The Alabama Senate should just go home. The Legislature was supposed to gather again simply to pass the budgets. But, as my colleague Josh Moon notably pointed out, senators are up to no good.
And no good is SOP for the Alabama Legislature, but senators are hoping to kick that up a few notches.
Alabama generally has a weak executive, as laid out in the state Constitution. Our governor has as much power as her personality can generate. Gov. Kay Ivey has pretty good clout, based on that; she’s one of the most popular governors in the nation. But when it comes to emergency powers, the governor indeed has some real clout, and we’re in an emergency.
Ivey is apparently wielding her emergency powers too strongly to the chagrin of a couple of dozen senators, so they want to countermand her authority. Ivey, see, listens to the scientists and health experts. Imagine that!
That’s why her reopening Alabama’s economy is moving slowly. The underlying statistics during the COVID-19 pandemic don’t support a wide reopening, and in fact what little has opened is already reflecting in higher cases of the sickness in Alabama. We’re all the way back to early April statistics again. That’s not good. But that’s the fact.
Certain senators are trying to remind Ivey that they are Republicans. Republicans don’t listen to health experts and scientists, they’re saying. Just look at Washington, D.C., or next door at Georgia, where Republicans rule and where business openings are being encouraged even as caseloads and deaths rise.
When it comes to reopening the economy, Alabama senators are just fine risking your life for their dollars. Hell, they’ll even make it so that a business won’t be legally liable for their own mistakes if they get a few people sick and killed here and there. These senators, men like Tom Whatley of Auburn, and Will Barfoot of Montgomery, and Jim McClendon of Springville, along with others, don’t care a whit about the worker-bees’ health and welfare.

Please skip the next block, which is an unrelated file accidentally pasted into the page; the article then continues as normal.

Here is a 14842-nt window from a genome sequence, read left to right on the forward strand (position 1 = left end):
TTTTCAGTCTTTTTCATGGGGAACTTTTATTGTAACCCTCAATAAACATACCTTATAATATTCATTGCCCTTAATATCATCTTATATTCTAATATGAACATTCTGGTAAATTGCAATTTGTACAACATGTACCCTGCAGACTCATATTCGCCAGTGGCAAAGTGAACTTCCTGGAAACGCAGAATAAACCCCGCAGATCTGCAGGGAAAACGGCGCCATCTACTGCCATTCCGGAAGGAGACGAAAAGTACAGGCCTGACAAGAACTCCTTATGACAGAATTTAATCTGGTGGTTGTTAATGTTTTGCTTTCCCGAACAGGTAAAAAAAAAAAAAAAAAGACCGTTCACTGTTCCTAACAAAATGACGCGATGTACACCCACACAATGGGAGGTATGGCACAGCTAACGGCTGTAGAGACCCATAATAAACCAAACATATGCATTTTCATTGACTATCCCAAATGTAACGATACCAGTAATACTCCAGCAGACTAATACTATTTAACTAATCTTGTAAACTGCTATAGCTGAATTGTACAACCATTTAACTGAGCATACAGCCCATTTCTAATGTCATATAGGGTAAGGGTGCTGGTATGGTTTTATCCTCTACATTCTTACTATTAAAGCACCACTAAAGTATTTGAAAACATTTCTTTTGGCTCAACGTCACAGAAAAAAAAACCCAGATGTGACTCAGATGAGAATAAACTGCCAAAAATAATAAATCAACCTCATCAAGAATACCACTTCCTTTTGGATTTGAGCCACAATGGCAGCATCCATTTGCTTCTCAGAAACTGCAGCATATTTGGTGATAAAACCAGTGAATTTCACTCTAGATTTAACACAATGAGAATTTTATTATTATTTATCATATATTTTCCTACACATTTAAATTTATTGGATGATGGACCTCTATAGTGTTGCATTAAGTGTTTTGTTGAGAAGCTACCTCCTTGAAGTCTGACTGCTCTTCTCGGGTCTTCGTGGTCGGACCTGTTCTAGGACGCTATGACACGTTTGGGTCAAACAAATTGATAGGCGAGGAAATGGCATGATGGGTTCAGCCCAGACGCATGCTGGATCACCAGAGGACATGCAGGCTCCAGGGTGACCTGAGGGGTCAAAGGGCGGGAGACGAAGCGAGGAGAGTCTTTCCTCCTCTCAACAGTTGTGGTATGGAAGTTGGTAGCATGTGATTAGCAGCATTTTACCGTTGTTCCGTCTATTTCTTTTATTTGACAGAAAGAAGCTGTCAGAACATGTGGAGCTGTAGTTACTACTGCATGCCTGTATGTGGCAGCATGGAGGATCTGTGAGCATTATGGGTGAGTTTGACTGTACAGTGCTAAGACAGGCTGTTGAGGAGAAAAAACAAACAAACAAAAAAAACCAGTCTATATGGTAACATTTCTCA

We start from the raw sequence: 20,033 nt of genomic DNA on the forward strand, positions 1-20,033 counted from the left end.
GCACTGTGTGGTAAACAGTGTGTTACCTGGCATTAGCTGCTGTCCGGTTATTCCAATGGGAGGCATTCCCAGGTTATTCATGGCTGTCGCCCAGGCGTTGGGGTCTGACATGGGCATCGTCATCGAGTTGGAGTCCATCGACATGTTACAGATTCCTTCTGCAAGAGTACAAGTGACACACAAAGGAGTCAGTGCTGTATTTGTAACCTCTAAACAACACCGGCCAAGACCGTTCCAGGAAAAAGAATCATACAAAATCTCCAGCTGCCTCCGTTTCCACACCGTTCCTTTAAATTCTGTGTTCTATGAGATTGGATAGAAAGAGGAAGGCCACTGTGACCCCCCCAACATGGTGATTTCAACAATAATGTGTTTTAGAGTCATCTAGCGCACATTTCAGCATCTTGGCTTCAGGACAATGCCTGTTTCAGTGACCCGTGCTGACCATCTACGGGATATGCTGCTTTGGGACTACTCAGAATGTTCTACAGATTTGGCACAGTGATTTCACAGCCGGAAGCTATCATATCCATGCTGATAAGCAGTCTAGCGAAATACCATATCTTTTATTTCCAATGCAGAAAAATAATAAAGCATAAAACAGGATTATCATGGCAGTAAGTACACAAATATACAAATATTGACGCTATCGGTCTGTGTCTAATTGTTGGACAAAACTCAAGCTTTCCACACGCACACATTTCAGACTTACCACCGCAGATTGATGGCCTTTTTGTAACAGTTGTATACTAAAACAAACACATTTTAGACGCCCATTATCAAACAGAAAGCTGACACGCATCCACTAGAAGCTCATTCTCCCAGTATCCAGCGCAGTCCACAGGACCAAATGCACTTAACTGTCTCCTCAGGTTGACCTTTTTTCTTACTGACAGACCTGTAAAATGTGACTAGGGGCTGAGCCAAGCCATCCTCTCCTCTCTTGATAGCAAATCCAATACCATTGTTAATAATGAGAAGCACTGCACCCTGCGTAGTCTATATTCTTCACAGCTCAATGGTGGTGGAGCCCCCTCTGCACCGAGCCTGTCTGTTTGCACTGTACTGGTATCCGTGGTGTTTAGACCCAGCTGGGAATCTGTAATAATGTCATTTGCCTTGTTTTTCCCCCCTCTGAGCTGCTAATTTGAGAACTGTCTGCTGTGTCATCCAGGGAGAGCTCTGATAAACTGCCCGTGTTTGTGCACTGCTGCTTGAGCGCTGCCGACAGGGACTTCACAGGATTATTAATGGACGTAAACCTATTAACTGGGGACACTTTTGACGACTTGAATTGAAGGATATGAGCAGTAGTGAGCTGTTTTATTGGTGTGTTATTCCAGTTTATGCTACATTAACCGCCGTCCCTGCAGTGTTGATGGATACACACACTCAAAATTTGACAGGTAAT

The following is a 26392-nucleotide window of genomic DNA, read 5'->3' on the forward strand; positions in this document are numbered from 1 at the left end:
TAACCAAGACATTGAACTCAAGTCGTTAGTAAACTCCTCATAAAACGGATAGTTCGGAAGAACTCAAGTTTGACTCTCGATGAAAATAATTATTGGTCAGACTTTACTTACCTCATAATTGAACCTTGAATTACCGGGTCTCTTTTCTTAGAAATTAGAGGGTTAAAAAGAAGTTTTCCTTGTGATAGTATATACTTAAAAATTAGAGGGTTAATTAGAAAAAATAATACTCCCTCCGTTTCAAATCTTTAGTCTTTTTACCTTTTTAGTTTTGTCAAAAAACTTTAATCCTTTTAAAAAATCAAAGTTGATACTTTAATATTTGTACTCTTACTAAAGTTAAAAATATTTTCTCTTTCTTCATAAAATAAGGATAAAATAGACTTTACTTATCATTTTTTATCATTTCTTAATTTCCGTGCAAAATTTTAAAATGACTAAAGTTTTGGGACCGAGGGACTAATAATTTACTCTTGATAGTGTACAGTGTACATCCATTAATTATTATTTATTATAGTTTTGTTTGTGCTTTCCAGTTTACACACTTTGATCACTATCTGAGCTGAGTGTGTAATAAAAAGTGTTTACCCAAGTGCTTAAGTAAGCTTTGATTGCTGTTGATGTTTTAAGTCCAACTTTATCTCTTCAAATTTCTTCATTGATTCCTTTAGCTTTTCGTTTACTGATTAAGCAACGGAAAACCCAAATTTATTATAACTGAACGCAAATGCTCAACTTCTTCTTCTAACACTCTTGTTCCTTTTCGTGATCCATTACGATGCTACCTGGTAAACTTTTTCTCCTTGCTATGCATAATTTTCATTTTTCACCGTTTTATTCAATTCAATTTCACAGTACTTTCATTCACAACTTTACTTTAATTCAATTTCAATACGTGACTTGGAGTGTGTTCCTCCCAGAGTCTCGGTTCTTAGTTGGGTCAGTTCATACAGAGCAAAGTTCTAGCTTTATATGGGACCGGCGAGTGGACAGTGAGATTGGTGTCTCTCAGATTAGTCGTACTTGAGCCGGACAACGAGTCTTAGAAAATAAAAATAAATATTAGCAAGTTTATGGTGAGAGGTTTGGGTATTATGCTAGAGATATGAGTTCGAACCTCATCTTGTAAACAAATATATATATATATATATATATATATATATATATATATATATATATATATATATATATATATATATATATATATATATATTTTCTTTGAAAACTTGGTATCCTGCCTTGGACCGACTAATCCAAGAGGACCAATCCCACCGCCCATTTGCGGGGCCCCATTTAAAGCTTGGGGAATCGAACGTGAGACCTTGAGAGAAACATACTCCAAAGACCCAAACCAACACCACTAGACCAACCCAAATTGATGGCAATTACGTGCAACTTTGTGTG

Yet, so far Ivey is hanging tough, and good for her.
The reality is that the Senate may have a hard time changing the rules during the pandemic. The House wants to pass the budgets and get out of town. That’s all that’s on the House agenda, and let’s hope it stays that way. The Senate can’t change the law by itself. The House has to go along, and House Speaker Mac McCutcheon, a Republican from Monrovia, is determined only to pass the budgets and a few local bills.
The House Rules Committee sets the special order calendars, and Chairman Mike Jones, R-Andalusia, said the Rules Committee would be unlikely to meet again. The only statewide matters on the calendars are the education and general fund budgets, with no proration.
Ivey needs to stay focused and stand her ground. She should go against party policy and actually keep listening to the experts here. We cannot allow hundreds of unnecessary deaths to become Alabama’s new normal.
Meanwhile, those senators who are unafraid for themselves and are willing to sacrifice you and me should go on a little fact-finding mission. I suggest they tour that poultry processing plant in Albertville. You know, the one where a lot of people got sick with COVID-19 because the plant didn’t provide the right protection for its employees.
I’m sure with all of their clout, the senators will be able to set up a visit there in no time. Take a bus. And, Senators, no need to demean yourselves by wearing face masks or gloves, either. You don’t want to look like wusses! Have fun. Albertville is a nice city.
Joey Kennedy, a Pulitzer Prize winner, writes a column each week for Alabama Political Reporter. Email: [email protected]